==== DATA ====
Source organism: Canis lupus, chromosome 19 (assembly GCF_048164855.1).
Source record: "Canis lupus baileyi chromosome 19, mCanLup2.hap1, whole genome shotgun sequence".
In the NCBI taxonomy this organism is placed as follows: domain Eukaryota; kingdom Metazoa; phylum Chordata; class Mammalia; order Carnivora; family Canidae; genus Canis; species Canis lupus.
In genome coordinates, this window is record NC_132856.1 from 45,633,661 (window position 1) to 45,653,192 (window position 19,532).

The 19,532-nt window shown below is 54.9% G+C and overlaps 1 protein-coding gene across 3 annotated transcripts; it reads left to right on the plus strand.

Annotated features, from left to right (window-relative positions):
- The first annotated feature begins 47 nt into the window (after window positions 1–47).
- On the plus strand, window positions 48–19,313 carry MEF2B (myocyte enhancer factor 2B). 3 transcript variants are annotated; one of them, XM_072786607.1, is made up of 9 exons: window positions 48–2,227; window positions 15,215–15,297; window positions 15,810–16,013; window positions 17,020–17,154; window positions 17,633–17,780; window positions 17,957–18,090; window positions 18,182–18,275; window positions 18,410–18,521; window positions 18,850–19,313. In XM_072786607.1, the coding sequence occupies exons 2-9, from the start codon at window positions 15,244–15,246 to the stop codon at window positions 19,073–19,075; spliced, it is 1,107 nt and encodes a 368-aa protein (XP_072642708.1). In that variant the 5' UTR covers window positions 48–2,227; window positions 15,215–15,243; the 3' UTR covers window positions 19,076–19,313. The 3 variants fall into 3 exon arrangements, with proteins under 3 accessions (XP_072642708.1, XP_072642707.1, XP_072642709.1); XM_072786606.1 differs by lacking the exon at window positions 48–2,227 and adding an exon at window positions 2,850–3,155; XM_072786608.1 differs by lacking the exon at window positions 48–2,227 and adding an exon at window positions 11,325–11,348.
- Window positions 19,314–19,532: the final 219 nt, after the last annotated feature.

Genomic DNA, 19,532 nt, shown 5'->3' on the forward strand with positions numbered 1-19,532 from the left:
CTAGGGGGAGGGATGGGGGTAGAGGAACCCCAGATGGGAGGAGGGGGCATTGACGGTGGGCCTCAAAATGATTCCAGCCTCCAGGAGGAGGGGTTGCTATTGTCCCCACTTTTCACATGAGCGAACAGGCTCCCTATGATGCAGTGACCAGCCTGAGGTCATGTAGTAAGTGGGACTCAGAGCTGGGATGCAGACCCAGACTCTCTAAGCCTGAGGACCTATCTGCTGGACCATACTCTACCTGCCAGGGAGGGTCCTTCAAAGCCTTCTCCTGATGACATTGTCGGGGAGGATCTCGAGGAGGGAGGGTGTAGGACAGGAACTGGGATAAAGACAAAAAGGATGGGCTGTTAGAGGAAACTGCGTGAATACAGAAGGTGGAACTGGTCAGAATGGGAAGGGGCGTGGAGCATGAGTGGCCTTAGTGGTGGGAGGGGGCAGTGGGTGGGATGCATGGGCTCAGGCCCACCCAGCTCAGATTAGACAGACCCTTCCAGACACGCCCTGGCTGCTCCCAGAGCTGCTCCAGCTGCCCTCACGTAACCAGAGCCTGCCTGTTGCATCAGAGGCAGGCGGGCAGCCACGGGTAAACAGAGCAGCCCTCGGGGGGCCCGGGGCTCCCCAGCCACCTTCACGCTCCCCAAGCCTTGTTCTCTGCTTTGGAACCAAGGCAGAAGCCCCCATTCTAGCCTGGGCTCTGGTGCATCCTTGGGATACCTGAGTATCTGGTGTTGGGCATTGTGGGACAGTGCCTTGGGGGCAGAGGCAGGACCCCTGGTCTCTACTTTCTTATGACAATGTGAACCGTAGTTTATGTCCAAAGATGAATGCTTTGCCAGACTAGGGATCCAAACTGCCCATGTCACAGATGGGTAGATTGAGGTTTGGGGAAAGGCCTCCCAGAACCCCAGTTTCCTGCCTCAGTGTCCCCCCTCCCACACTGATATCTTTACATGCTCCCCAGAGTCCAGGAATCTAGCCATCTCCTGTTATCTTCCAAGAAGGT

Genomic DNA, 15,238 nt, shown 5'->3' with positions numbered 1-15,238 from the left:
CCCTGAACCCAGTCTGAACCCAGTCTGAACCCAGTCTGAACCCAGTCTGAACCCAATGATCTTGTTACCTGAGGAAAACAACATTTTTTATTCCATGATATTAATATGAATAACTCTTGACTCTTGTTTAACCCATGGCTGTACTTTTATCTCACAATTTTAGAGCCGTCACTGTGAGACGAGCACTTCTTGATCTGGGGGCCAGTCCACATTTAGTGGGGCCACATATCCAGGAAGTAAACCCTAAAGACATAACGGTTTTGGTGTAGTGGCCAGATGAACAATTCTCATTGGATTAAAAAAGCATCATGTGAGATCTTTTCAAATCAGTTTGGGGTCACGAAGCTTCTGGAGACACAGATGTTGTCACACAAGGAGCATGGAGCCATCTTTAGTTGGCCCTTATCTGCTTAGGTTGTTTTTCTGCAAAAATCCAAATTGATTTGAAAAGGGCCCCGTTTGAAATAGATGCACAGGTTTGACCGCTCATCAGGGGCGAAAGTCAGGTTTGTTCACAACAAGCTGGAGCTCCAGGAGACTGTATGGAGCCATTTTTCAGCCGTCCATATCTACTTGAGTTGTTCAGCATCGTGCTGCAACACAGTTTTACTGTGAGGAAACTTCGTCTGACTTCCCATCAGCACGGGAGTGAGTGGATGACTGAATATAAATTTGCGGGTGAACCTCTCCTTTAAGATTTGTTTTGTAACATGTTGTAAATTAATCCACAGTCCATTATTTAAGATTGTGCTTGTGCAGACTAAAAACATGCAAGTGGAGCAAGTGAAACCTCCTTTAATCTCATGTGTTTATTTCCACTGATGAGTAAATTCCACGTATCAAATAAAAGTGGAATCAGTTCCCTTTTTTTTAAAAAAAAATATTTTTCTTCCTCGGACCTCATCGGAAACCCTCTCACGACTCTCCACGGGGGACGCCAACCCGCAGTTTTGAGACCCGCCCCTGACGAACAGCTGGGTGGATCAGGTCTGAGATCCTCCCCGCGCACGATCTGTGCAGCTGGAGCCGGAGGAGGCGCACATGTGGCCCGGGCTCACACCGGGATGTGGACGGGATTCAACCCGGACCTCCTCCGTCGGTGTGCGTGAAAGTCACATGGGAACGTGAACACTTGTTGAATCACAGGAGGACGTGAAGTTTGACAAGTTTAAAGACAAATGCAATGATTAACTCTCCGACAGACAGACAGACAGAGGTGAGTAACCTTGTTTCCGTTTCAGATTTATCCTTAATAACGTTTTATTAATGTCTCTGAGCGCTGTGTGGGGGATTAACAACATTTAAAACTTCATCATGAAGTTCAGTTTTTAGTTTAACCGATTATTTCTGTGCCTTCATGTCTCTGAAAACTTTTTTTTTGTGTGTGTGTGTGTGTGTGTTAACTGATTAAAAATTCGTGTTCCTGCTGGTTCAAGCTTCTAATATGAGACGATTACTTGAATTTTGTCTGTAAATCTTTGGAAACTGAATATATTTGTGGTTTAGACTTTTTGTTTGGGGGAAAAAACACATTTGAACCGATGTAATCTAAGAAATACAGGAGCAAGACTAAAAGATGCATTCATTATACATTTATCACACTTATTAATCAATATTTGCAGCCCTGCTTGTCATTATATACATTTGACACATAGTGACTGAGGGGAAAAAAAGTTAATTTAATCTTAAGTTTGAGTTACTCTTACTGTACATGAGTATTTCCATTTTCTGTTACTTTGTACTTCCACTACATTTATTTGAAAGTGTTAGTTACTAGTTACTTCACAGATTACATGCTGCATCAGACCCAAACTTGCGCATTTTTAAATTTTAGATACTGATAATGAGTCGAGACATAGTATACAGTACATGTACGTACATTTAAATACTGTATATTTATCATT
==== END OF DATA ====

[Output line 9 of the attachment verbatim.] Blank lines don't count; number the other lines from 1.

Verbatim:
- Window positions 19,314–19,532: the final 219 nt, after the last annotated feature.